New Delhi/Imphal, July 22: The Naga students in Manipur have “won” this round of their battle for a separate school syllabus.
Union human resource development minister Arjun Singh has assured a delegation that Naga students in the four hill districts of Manipur would be allowed to follow the syllabus of the Nagaland Board of School Education (NBSE) instead of that of the Manipur Board of School Education (MBSE).
Last year, the Manipur government, through an ordinance, made the MBSE syllabus compulsory in 163 private schools functioning in Naga-dominated Ukhrul, Tamenglong, Senapati and Chandel districts.
“The Naga students have rejected the syllabus and decided to follow the NBSE one,” said Achumbemo Kikon, tribunal general of the Naga Students Federation (NSF).
The Naga students have been agitating for over a year now, demanding affiliation with the NBSE. “In March, the 163 schools introduced the syllabus followed by the NBSE. All the schools in question are unaided private schools and, therefore, in no way dependent on the Manipur government,” said Kikon.
What the Naga students objected to in the MBSE syllabus was the way in which the textbooks were written.
“They presented a distorted version of history. There was no reflection in them of the Naga way of life,” said a delegation member.
The Nagaland cabinet took up the students’ demand, discussed and agreed to it at a meeting last month. The government then referred it to the HRD ministry for clearance. “Education is on the concurrent list, so we need the HRD ministry’s endorsement of our decision as well,” said Kikon. The situation, however, was fast approaching a critical stage. Thousands of students who had switched to the NBSE had their careers at stake.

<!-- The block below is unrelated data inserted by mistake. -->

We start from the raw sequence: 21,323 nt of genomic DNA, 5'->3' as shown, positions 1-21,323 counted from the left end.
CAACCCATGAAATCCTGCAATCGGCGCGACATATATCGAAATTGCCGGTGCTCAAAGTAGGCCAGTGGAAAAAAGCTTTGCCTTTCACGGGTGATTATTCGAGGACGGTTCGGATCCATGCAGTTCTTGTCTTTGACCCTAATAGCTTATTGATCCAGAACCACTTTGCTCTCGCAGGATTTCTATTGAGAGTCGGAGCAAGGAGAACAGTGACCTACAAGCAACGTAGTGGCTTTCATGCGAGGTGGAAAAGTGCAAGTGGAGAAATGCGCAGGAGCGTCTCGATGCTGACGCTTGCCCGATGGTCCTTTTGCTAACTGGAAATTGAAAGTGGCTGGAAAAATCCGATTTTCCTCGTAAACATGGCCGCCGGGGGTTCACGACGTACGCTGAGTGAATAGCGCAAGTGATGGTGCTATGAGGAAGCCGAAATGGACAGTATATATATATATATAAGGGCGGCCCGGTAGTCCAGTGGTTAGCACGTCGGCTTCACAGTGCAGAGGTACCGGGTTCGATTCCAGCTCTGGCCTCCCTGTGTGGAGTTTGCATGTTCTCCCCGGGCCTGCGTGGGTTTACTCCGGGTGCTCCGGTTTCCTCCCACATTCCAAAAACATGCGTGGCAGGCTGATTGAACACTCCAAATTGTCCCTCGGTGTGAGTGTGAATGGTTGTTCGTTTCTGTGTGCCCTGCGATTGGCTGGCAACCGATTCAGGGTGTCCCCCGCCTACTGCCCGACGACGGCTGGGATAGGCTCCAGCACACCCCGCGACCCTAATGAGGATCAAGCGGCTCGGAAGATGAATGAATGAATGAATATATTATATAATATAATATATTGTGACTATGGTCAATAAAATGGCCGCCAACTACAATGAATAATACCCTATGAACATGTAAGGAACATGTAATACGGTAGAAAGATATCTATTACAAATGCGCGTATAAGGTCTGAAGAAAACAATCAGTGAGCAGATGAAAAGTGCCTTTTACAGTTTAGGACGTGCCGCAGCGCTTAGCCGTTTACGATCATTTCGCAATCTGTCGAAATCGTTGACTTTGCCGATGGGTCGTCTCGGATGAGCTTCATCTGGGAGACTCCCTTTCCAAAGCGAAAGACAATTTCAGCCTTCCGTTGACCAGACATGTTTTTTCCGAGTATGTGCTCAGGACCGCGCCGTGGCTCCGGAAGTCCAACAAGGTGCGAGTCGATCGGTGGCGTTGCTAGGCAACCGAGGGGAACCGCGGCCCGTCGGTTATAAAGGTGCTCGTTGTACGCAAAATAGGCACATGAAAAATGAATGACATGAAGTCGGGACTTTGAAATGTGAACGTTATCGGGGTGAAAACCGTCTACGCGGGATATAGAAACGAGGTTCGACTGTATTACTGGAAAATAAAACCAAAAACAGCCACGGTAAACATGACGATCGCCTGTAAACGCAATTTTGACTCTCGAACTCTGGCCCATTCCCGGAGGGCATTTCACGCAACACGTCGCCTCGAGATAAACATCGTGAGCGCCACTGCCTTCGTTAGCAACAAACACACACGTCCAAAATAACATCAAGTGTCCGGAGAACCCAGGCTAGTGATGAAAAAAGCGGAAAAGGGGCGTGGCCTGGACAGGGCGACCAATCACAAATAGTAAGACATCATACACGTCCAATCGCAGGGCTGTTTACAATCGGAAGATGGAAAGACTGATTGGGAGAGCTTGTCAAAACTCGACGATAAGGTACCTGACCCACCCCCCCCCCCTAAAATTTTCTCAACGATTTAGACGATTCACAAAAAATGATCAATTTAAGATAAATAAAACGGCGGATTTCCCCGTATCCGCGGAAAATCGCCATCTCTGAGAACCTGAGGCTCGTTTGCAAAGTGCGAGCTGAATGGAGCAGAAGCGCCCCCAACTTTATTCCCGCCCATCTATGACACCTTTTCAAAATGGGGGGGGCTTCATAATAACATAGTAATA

A four-member Naga students’ delegation landed in New Delhi recently to take up the matter with the Centre.
They wrote to Prime Minister Manmohan Singh and met, among others, Congress president Sonia Gandhi, Union home minister Shivraj Patil, HRD minister Arjun Singh and Congress leader Oscar Fernandez.
Sonia assured the delegation that she would take up the matter with the HRD minister. When the student leaders met Singh, he said the matter would be sorted out as soon as possible. “He agreed that the matter needed immediate intervention,” said Kikon.
In their memorandum to the HRD minister, the students said, “In complete disregard of the sentiments and rights of the minorities, the Manipur government has been propagating discriminatory policies against minorities, especially Nagas. One example is the imposition of the Meitei script.”
The delegation headed by Kikon included K. Elu Ndang, general secretary of NSF, Sounu, joint secretary, All Naga Students Association of Manipur and Ning Reichon, convenor, Naga People’s Movement for Human Rights.
The United Naga Council, apex body of Nagas living in Manipur, will meet next week in the state to discuss the issue. Women and students are expected to participate in the meeting.
K. Langamba, president of the United Committee, Manipur, which headed the 2001 anti-territory integration movement, declined to comment on the development.